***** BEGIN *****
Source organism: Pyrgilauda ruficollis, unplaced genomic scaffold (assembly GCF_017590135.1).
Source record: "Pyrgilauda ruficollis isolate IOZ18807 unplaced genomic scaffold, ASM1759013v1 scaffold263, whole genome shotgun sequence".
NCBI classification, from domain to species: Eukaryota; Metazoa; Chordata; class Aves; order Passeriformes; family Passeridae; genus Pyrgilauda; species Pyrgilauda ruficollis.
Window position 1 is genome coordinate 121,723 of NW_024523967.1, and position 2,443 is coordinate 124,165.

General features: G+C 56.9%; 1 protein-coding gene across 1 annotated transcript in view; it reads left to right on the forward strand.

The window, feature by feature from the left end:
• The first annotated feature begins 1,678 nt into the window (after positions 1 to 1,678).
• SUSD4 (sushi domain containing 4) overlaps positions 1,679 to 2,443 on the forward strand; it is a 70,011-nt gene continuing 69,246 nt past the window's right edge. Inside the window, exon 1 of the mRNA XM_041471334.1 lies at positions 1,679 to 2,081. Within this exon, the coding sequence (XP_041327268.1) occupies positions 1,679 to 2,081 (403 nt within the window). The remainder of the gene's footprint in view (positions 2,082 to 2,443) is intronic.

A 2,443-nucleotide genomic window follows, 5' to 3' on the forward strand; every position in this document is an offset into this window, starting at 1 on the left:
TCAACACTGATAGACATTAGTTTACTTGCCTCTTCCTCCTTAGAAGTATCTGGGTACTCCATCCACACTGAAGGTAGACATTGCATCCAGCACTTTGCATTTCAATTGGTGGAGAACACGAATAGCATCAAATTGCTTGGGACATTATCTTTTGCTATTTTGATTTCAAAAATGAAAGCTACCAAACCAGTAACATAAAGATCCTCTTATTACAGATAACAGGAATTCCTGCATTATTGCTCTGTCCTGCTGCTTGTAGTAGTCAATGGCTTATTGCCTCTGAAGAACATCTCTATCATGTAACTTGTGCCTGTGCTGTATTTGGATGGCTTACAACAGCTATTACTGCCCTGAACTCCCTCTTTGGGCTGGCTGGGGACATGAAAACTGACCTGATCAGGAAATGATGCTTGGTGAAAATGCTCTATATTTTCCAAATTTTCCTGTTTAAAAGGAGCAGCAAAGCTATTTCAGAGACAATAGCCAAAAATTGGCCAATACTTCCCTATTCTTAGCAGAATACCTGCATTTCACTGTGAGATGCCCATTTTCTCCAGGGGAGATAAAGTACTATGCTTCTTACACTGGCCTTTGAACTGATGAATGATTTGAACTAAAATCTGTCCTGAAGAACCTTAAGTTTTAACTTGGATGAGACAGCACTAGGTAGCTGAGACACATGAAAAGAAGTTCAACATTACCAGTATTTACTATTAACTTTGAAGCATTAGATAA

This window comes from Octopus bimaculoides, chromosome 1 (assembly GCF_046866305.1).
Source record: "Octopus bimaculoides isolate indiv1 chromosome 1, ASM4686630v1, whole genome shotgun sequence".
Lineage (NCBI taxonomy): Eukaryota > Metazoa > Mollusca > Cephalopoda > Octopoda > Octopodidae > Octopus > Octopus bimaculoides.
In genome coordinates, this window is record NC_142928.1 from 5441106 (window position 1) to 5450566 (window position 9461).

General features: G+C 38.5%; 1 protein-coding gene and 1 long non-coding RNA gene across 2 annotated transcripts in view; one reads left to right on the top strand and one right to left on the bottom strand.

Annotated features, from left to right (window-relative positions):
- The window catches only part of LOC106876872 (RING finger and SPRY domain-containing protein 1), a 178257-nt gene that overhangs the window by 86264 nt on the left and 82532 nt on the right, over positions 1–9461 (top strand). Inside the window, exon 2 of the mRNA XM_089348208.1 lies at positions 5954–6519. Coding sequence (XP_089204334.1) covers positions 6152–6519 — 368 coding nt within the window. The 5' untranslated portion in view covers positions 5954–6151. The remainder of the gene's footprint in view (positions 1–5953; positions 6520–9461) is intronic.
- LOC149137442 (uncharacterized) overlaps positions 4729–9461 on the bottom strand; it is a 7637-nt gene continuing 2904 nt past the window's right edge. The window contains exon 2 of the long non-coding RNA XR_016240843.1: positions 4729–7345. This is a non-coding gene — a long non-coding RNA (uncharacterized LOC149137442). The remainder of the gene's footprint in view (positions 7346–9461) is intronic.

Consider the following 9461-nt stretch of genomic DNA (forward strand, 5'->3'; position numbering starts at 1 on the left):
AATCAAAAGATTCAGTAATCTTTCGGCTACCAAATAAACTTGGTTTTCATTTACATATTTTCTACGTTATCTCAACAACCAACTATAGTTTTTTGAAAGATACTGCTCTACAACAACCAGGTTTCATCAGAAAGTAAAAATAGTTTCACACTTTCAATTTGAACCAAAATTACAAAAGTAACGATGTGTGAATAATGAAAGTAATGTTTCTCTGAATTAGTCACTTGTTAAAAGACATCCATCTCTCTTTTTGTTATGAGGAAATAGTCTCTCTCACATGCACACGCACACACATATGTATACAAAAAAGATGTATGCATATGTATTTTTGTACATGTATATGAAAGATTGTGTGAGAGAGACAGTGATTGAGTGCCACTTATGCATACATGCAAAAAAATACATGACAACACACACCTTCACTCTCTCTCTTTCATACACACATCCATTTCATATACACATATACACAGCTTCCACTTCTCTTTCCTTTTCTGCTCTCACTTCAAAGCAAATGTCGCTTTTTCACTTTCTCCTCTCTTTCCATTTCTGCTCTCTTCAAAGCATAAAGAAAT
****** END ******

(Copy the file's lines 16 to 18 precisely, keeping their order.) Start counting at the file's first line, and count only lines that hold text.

Annotated features, from left to right (window-relative positions):
- The window catches only part of LOC106876872 (RING finger and SPRY domain-containing protein 1), a 178257-nt gene that overhangs the window by 86264 nt on the left and 82532 nt on the right, over positions 1–9461 (top strand). Inside the window, exon 2 of the mRNA XM_089348208.1 lies at positions 5954–6519. Coding sequence (XP_089204334.1) covers positions 6152–6519 — 368 coding nt within the window. The 5' untranslated portion in view covers positions 5954–6151. The remainder of the gene's footprint in view (positions 1–5953; positions 6520–9461) is intronic.
- LOC149137442 (uncharacterized) overlaps positions 4729–9461 on the bottom strand; it is a 7637-nt gene continuing 2904 nt past the window's right edge. The window contains exon 2 of the long non-coding RNA XR_016240843.1: positions 4729–7345. This is a non-coding gene — a long non-coding RNA (uncharacterized LOC149137442). The remainder of the gene's footprint in view (positions 7346–9461) is intronic.